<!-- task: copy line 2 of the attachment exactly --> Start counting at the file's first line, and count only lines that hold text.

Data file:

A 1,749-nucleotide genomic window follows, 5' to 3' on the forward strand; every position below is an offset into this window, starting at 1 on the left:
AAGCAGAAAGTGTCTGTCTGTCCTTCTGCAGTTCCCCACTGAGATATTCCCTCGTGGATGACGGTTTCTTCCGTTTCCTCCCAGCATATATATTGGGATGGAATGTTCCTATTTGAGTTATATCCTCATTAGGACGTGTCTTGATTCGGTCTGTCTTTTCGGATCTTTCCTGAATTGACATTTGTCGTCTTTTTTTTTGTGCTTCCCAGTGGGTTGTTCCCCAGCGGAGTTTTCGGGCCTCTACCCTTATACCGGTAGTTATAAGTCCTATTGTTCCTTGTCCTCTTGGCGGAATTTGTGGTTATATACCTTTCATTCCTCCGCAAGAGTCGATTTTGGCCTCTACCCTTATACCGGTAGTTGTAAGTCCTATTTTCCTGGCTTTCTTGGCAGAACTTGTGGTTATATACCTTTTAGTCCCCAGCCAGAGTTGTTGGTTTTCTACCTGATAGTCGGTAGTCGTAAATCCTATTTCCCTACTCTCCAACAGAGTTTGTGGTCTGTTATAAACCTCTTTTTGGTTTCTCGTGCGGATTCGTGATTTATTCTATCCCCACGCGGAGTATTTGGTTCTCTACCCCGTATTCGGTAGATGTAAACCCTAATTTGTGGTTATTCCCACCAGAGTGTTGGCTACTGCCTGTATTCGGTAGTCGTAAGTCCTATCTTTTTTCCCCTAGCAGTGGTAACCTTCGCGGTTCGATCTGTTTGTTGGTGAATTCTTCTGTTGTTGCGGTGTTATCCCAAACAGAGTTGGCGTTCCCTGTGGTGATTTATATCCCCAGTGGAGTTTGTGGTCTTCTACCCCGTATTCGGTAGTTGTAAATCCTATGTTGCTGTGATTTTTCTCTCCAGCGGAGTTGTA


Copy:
AAGCAGAAAGTGTCTGTCTGTCCTTCTGCAGTTCCCCACTGAGATATTCCCTCGTGGATGACGGTTTCTTCCGTTTCCTCCCAGCATATATATTGGGATGGAATGTTCCTATTTGAGTTATATCCTCATTAGGACGTGTCTTGATTCGGTCTGTCTTTTCGGATCTTTCCTGAATTGACATTTGTCGTCTTTTTTTTTGTGCTTCCCAGTGGGTTGTTCCCCAGCGGAGTTTTCGGGCCTCTACCCTTATACCGGTAGTTATAAGTCCTATTGTTCCTTGTCCTCTTGGCGGAATTTGTGGTTATATACCTTTCATTCCTCCGCAAGAGTCGATTTTGGCCTCTACCCTTATACCGGTAGTTGTAAGTCCTATTTTCCTGGCTTTCTTGGCAGAACTTGTGGTTATATACCTTTTAGTCCCCAGCCAGAGTTGTTGGTTTTCTACCTGATAGTCGGTAGTCGTAAATCCTATTTCCCTACTCTCCAACAGAGTTTGTGGTCTGTTATAAACCTCTTTTTGGTTTCTCGTGCGGATTCGTGATTTATTCTATCCCCACGCGGAGTATTTGGTTCTCTACCCCGTATTCGGTAGATGTAAACCCTAATTTGTGGTTATTCCCACCAGAGTGTTGGCTACTGCCTGTATTCGGTAGTCGTAAGTCCTATCTTTTTTCCCCTAGCAGTGGTAACCTTCGCGGTTCGATCTGTTTGTTGGTGAATTCTTCTGTTGTTGCGGTGTTATCCCAAACAGAGTTGGCGTTCCCTGTGGTGATTTATATCCCCAGTGGAGTTTGTGGTCTTCTACCCCGTATTCGGTAGTTGTAAATCCTATGTTGCTGTGATTTTTCTCTCCAGCGGAGTTGTA